Donald Edwards, a stalwart within the Clinton Police Department for more than two decades, has been named the agency’s new police chief.
On Friday, Interim Clinton City Manager Robert Hyatt announced the promotion of Edwards from captain/assistant chief to police chief. He will be replacing former Police Chief Jay Tilley, who retired in April. The search had been ongoing since Tilley announced at the beginning of the year that he would be leaving.
“I’m still waiting for it to sink in,” said Edwards. “I’m honored and humbled.”
Edwards has been serving as acting chief since Tilley’s departure, as the city has been going through the recruitment process to find its next leader for the department.
The search was narrowed to four candidates in March leading up to an assessment center, a comprehensive evaluation process that measured candidates’ managerial traits, organizational leadership, public relations abilities and administrative qualities through various exercises and interviews. At the time, then-City Manager Shawn Purvis noted the strength of the four semi-finalists who “all have strong backgrounds and have been involved in police administration for a number of years.” One of those candidates was Edwards.
However, the process hit a snag as city officials continued to work with consulting firm Developmental Associates LLC on helping find the next chief. On Friday, the city announced it had found its new police leader.
In a city statement released Friday announcing the selection, Edwards was called an “integral part of the City of Clinton Police Department for the past 24 years.”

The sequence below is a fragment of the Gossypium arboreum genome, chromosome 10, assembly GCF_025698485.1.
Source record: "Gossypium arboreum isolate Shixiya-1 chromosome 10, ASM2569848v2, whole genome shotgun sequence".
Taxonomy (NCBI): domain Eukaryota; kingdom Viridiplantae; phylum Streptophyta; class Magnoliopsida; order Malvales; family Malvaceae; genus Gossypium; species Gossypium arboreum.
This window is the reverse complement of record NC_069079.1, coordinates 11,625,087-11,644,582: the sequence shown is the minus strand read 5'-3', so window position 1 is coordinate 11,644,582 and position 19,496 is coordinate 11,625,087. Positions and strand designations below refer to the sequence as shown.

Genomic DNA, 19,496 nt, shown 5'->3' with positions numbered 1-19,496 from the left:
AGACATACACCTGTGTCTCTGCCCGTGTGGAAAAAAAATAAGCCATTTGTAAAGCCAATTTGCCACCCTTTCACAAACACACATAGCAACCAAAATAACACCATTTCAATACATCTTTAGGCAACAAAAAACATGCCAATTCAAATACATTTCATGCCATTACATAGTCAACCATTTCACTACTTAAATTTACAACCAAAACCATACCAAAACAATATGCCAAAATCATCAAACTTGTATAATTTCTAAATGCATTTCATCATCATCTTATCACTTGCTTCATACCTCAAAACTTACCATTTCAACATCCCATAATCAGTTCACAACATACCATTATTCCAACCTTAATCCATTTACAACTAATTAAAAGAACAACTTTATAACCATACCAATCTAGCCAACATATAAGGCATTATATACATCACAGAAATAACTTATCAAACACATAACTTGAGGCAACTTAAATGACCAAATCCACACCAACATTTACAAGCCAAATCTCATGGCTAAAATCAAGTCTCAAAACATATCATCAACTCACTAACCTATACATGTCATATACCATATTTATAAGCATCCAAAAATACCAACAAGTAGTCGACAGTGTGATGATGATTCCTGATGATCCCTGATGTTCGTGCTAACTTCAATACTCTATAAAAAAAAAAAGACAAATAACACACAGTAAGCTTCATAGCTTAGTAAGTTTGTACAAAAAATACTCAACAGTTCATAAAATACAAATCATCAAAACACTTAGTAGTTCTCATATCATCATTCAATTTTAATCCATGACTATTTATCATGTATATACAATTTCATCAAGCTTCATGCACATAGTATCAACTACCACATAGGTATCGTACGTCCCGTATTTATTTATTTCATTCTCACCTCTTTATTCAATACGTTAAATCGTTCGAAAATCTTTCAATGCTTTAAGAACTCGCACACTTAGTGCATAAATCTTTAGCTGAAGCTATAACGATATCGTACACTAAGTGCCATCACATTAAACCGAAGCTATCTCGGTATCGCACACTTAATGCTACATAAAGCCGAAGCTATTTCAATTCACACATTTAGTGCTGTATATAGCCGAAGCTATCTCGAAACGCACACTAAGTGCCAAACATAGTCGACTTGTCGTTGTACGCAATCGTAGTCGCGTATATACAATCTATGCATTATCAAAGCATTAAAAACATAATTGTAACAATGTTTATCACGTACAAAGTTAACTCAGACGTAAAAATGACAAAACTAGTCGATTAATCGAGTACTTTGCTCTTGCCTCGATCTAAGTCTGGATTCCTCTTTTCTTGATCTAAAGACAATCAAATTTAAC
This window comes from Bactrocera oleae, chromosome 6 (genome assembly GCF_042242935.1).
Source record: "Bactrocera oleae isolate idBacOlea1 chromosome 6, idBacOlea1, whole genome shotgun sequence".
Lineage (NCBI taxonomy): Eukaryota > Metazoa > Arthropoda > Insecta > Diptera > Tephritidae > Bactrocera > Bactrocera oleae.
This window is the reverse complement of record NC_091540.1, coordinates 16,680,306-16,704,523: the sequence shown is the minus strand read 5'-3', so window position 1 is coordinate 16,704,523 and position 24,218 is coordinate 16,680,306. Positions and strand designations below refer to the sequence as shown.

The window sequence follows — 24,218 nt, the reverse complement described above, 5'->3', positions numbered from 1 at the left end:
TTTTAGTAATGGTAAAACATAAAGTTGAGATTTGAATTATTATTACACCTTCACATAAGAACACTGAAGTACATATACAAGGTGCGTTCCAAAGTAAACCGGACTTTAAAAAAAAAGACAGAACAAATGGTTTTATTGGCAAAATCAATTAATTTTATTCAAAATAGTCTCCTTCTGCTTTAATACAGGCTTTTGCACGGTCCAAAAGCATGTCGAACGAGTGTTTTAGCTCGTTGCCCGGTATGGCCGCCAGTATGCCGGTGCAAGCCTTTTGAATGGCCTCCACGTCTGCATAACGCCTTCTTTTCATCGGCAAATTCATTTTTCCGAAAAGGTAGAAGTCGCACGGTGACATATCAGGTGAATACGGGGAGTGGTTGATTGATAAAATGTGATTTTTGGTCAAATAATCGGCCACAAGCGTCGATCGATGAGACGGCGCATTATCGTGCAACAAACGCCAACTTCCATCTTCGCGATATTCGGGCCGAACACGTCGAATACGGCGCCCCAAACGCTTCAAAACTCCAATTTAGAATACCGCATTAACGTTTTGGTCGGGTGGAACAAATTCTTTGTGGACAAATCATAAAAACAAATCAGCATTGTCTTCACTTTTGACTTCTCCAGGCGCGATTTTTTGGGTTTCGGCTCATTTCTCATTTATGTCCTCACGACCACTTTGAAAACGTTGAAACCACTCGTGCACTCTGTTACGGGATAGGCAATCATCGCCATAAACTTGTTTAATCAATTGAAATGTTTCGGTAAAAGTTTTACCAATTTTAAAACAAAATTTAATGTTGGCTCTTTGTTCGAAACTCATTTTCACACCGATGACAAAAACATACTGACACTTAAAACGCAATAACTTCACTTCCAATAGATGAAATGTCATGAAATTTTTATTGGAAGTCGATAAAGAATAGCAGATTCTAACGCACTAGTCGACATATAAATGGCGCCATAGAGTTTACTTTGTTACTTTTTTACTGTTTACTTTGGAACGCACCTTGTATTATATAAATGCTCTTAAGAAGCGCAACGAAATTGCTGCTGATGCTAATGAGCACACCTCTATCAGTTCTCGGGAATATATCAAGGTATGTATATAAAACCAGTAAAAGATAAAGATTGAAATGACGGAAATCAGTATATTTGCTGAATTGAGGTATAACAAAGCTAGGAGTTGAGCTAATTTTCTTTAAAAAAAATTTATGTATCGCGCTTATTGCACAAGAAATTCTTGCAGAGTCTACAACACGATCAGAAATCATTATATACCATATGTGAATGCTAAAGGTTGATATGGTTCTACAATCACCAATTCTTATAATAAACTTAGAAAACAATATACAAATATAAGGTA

“It’s a big honor for me, having served here for so many years as I have,” the new police chief said Friday. “I’m humbled that they’ve entrusted me with such a huge responsibility.”
Edwards began as a police officer in 1993, and progressed his way through the ranks, reaching the level of captain in 2012. In addition to his years of experience, Edwards received a Bachelor of Science degree from Mount Olive College and has successfully completed numerous law enforcement-related certification and education courses, including the North Carolina Administrative Officers Management Program, city officials said.
Edwards said, for the short term, he is seeking to fill two key positions within the department, including a detective sergeant and the assistant chief post now vacated by Edwards himself.
“We’ve got some great programs already in place and we want to continue those strong relationships and partnerships in the community in order to build on the high quality of service we’ve been providing,” Edwards said.
He will be officially sworn in as police chief at the City Council’s Aug. 1 meeting.
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